Author(s): HakeBrooks SJ, Anderson GC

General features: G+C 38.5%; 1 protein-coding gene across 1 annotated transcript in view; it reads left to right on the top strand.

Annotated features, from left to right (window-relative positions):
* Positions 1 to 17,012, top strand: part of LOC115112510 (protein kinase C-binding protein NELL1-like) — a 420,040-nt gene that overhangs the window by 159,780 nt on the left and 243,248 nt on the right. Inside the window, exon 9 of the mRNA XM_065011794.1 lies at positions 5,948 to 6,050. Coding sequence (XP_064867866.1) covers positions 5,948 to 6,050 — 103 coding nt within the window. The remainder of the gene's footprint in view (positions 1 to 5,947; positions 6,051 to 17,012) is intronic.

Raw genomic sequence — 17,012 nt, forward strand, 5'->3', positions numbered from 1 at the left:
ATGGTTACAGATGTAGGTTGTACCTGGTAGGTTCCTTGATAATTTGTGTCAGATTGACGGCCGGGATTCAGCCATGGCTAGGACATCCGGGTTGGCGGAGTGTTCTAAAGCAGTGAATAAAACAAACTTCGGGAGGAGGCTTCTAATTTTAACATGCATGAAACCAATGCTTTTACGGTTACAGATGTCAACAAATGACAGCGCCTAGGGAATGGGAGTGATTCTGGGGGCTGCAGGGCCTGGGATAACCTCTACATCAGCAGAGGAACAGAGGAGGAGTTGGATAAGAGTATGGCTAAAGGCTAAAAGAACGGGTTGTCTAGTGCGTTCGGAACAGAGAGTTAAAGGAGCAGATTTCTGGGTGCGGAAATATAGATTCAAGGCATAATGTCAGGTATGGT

PURPOSE: To determine the effects of kangaroo care (KC) (skin-to-skin contact) on breastfeeding status in mother-preterm infant dyads from postpartum through 18 months. DESIGN: Randomized, controlled trial. The control group received standard nursery care; in the intervention group, unlimited KC was encouraged. SAMPLE: A subsample of 66 mothers and their preterm infants (32-36 completed weeks gestation, 1,300-3,000 g, 5 minute Apgar > or = 6) who intended to breastfeed. MAIN OUTCOME VARIABLES: Breastfeeding status at hospital discharge and at 1.5, 3, 6, 12, and 18 months as measured by the Index of Breastfeeding Status. RESULTS: KC dyads, compared to control dyads, breastfed significantly longer (5.08 months vs 2.05 months), p = .003. KC dyads also breastfed more exclusively at each measurement, p = .047. More KC dyads than control dyads breastfed at full exclusivity (100 percent breast milk, index of breastfeeding status levels 1 or 2) at discharge and at 1.5, 3, and 6 months. Mean KC contact per day was 4.47 hours.